Take care when buying essential oils. If the salesperson say, “Yes, it’s real jasmine oil!” and it carries a $3.00 price tag, it’s real synthetic jasmine oil. Even those oils labelled “essential” are usually the products of the laboratory rather than of the fields.

One good yardstick is price. Most true essential oils sell for between $10 and $40 per 1/3 or 1/2 ounce. Some, such as camomile, yarrow, cardamom, neroli, jasmine and rose can be far costlier. Buy carefully!

Synthetics have long been used in magickal herbalism, but I urge you to use only true essential oils.

Regarding herbs: Many stores can’t be relied upon to lay in fresh stock at regular intervals, so the rosemary you buy may be several years old. In general, choose dried herbs with bright colors, with few stem pieces and with fresh smells.

Avoid all herbs that are mostly stem, that have varying discoloration, are insect-damaged or moldy. Also avoid any with little scent if the herb is usually heavily fragranced.

Buying by mail complicates this process–its tough to determine whether the frankincense you’ve ordered is top quality. Simply avoid ordering more herbs from suppliers who send you lesser quality herbs.

And remember–suppliers are at the mercy of the growers. Obtaining a year-round supply of first-grade herbs is often difficult. So use what you can find and hunt for better supplies in the future.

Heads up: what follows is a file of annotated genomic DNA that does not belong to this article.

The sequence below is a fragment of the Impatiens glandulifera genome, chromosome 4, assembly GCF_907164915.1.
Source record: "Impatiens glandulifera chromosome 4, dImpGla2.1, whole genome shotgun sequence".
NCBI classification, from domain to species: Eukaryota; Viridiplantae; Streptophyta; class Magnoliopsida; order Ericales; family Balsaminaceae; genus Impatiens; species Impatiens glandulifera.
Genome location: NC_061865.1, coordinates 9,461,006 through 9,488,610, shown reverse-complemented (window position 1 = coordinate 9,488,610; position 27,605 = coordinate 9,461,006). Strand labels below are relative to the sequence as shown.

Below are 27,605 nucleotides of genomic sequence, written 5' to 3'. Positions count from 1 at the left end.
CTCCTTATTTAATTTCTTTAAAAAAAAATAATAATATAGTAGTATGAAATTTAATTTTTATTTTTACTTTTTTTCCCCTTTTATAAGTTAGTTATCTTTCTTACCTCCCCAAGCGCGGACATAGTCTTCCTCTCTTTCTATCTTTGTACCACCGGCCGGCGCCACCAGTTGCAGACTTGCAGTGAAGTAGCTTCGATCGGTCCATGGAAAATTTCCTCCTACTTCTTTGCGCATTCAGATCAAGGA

Scott Cunningham

The Complete Book of Incense, Oils and Brews

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Starting the Herbs

Starting the Herbs

Herbs can be grown from seeds, cuttings or roots.

Seeds
If you know someone who grows herbs from seed, see if you can beg or barter a
few seeds from them – why buy a whole packet if you can get just enough for your
needs? Seeds are easy to work with. You can start seeds growing in trays filled
with potting mix – try using egg cartons, paper cups, cut-off milk cartons, or
plastic trays (try take-away food trays, or the kind you buy cakes, etc, in).
Keep the soil damp and preferably have the trays somewhere where they will catch
a great deal of light and be kept warm. Transplant them into a larger container
after the second set of leaves has formed and the seedlings look strong.

Cuttings
If you know someone with herb plants, perhaps they would let you have a few
cuttings. Herbs that grow well from cuttings include rosemary, lavender, mint,
thyme, scented geraniums and oregano. Take the cutting in spring or (preferably)
summer, using a section of stem without flowers which is at least a few inches
long. The stem should be firm enough that it can’t be merely pinched off. A side
branch growing from the main stem of the plant is best. Use shears to remove the
stem, and make a slanting cut below the lowest set of leaves. If you can take a
cutting which has a ‘foot’ on it, so much the better – this means that there
will be more space for the stem to suck up water and nutrients from the soil.
Remove the lower sets of leaves, leaving a reasonable section of bare stem -
this is where the roots will form. However, you should leave a few sets of
leaves at the top of the cutting. Poke a hole gently into the potting mix and
insert the bare stem of the cutting, then press the rest of the potting mix
firmly around it. Water well, and after the first watering keep the soil moist
but not completely saturated. The cutting will be ready to transplant when it
has started to grow more leaves, or when it has formed enough roots that it